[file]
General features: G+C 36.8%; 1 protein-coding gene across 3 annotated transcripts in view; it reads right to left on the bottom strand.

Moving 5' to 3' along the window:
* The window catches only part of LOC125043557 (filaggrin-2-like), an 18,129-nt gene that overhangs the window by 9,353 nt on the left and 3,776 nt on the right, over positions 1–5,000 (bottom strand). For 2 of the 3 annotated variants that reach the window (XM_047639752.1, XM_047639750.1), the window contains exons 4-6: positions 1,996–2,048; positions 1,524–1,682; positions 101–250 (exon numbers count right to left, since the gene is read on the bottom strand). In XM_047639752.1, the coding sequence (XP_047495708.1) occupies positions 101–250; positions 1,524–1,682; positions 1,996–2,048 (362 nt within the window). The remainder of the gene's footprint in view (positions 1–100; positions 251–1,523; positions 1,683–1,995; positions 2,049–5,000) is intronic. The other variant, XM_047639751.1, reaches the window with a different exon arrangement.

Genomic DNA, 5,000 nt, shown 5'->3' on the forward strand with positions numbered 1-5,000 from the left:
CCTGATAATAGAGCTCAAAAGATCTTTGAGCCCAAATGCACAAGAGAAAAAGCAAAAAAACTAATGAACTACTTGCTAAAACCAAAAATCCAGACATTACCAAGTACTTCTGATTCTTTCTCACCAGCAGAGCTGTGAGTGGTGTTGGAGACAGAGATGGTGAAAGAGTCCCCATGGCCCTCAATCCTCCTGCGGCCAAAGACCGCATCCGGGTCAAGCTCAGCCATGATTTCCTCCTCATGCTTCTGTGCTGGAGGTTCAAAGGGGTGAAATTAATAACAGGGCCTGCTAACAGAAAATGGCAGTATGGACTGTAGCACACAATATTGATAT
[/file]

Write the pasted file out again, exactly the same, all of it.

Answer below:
General features: G+C 36.8%; 1 protein-coding gene across 3 annotated transcripts in view; it reads right to left on the bottom strand.

Moving 5' to 3' along the window:
* The window catches only part of LOC125043557 (filaggrin-2-like), an 18,129-nt gene that overhangs the window by 9,353 nt on the left and 3,776 nt on the right, over positions 1–5,000 (bottom strand). For 2 of the 3 annotated variants that reach the window (XM_047639752.1, XM_047639750.1), the window contains exons 4-6: positions 1,996–2,048; positions 1,524–1,682; positions 101–250 (exon numbers count right to left, since the gene is read on the bottom strand). In XM_047639752.1, the coding sequence (XP_047495708.1) occupies positions 101–250; positions 1,524–1,682; positions 1,996–2,048 (362 nt within the window). The remainder of the gene's footprint in view (positions 1–100; positions 251–1,523; positions 1,683–1,995; positions 2,049–5,000) is intronic. The other variant, XM_047639751.1, reaches the window with a different exon arrangement.

Genomic DNA, 5,000 nt, shown 5'->3' on the forward strand with positions numbered 1-5,000 from the left:
CCTGATAATAGAGCTCAAAAGATCTTTGAGCCCAAATGCACAAGAGAAAAAGCAAAAAAACTAATGAACTACTTGCTAAAACCAAAAATCCAGACATTACCAAGTACTTCTGATTCTTTCTCACCAGCAGAGCTGTGAGTGGTGTTGGAGACAGAGATGGTGAAAGAGTCCCCATGGCCCTCAATCCTCCTGCGGCCAAAGACCGCATCCGGGTCAAGCTCAGCCATGATTTCCTCCTCATGCTTCTGTGCTGGAGGTTCAAAGGGGTGAAATTAATAACAGGGCCTGCTAACAGAAAATGGCAGTATGGACTGTAGCACACAATATTGATAT